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How to Get Started in Blacksmithing

I get a lot of email from young people who always dreamed of getting into the art and craft of blacksmithing. This is a wonderful thing. I love blacksmithing and encourage it greatly.

I figured it might be a useful thing if I actually put all these recommendations and suggestions into a webpage for people to refer to and learn from.

SO, if you have been wanting to get into blacksmithing this tutorial will help!

There are a couple of things I recommend you do first. 

1. Get some books,

whether it be on amazon, local library, book store, ebooks etc. Get literature and read it! This will help a whole lot. This is what I did before I had a forge or an anvil. I bought five books from amazon. Including blacksmithing basics and blade making. (Note: I am very much into knives, swords and armor so this is why I bought these books. If you are interested in other aspects of blacksmithing you should get those specialized books.

So, about books. There are two general types. Basic Blacksmiting and specialized Blacksmithing. The first two books here in my list are basic blacksmithing. From there the last three are more specialized, bladesmithing, armor making, knife making.

Here are the five books that I bought:

A Blacksmithing Primer:

A Blacksmithing Primer: A Course in Basic and Intermediate Blacksmithing

The Backyard Blacksmith

The Backyard Blacksmith

The Complete Bladesmith

The Complete Bladesmith: Forging Your Way To Perfection


Techniques Of Medieval Armour Reproduction

Techniques Of Medieval Armour Reproduction: The 14th Century (Medieval & Renaissance)

Wayne Goddard's $50 Knife Shop

Wayne Goddard's $50 Knife Shop, Revised

2. Track down a blacksmith or class - This is a great thing to do. It will allow you to get some hands on work without buying much. Blacksmithing is very hands on and this will give you hands on experience.  And you will get hands on guidance from an actual blacksmith.

Ok, point 3: Safety! This is the most important thing of all. Get appropriate safety gear and this includes gloves and safety glasses.  And safety includes management of the fumes and fire so no damage is  done to the world around the forge. Also safety involves knowing what to forge and what not to forge. Never forge anything with zinc in it. It gives off a dangerous toxic fumes. This includes galvanized metals because  they have zinc in them.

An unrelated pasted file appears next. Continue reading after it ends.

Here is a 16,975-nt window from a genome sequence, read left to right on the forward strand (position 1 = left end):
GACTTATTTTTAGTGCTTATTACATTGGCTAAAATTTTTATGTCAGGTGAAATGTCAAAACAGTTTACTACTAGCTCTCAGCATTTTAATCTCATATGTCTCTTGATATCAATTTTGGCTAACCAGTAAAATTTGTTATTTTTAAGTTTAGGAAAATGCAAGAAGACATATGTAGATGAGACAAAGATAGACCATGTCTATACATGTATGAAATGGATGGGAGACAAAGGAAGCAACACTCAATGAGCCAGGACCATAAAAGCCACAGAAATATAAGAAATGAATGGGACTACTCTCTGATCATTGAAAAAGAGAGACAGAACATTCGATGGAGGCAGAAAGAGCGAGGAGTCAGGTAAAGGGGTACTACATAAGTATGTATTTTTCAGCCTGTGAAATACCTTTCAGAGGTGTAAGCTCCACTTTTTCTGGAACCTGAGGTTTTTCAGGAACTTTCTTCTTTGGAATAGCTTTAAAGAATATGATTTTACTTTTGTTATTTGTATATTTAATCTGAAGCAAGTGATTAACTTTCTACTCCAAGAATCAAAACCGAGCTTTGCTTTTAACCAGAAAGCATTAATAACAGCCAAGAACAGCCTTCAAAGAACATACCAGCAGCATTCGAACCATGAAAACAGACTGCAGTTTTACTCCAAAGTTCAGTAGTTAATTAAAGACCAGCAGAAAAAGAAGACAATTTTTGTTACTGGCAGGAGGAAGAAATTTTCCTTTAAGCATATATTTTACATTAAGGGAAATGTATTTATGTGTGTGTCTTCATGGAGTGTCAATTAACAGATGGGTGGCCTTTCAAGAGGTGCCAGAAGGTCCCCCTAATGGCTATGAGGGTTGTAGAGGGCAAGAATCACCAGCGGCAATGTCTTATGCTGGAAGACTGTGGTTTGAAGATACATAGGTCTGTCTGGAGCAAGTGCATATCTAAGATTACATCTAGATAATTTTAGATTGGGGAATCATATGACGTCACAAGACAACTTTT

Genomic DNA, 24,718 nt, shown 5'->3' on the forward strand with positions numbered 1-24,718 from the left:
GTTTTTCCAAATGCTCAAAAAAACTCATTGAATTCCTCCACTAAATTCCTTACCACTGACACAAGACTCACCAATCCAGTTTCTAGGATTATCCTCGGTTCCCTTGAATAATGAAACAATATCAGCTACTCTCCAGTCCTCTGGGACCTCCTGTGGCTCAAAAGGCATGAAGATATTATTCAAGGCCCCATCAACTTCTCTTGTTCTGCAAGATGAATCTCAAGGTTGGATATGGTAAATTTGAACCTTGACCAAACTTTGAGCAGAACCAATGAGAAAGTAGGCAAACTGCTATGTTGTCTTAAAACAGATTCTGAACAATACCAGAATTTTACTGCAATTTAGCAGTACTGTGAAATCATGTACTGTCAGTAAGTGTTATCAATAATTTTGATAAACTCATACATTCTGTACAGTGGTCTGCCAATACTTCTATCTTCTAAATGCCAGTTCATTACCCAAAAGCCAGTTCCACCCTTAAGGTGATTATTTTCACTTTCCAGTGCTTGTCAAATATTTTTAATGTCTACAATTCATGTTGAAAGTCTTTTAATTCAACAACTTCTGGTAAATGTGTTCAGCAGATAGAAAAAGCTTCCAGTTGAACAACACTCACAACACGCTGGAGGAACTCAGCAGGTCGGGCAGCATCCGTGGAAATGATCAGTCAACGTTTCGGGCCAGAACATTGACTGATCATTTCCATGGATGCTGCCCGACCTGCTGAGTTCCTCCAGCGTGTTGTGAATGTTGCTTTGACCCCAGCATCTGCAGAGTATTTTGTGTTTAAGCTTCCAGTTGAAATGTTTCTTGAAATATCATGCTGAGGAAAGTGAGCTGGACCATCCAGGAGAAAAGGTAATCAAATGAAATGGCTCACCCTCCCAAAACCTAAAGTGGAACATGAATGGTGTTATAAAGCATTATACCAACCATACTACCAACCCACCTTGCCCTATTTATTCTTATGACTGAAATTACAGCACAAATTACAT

Okie, point 4 : What else to get. I recommend a small anvil to get you started and a small forge. Tools can be improvised a bit. A hammer, a pair of tongs. About the Anvil, difficult to say but you might want to just get a small general purpose anvil in the range of 75 pounds so you can get started cheap. At a later date, in a year or two you will have a really good feeling for what size and type anvil will be next for you. Hammers, hmmm. I would just get some plain old square hammers from a local hardware store, harbour freight etc. Maybe a 2 pounder and a 3 pounder. Get something like you see me using all the time in my videos. Part of this depends on how big you are.

All of this is to get you started, get a feel for the steel and the fire and how it hammers. You can get a lot done this way and as you learn and get better you will know what tools to get, hardy tools, specialized  hammers , more tongs etc. All of these things are collected by blacksmiths over years of practice. 

Where to buy stuff, if you are overseas then I have no clue. But if you live in the US then it is easy. Check craigslist and ebay for a local source to get a used anvil cheap. Harbor freight carries small anvils. And has lots of anvils.  Forge? Hmmm... either make one or buy one. That is a decision. Try craigslist and ebay. A google search will turn up lots of companies that sell modern forges.  hammers, gloves, leather apron, leather sleeves, safety glasses. Piece of cake here. Try Harbor Freight, Tractor Supply or even Home Depot. 

An Anvil

Northern Industrial Cast Iron Anvil - 60-Lb.

Note from Will: There is no Hardy Hole or Pritchel hole in this anvil and that is a consideration. It limits what you can do with it. But it is cheap and easy to get.



An Anvil

Ridgid 68622 Model 5 6-3/7 x 7-3/4-Inch Forged Anvil

The Ridgid 69622 is a model 5 horn anvil. With a face of 3" by 8" this anvil has a large top face, which is ground and drop-forged for a high quality and large work space. This model comes equipped with a Pritchel hole to support the use of various tools as well as an upsetting block.


Watch Some Videos! - This is a great (and free) way to get started. It will give you some basic understanding of the art and craft and it will give you some confidence. Here are my videos on blacksmithing. Click on the playlist button to browse the various videos.



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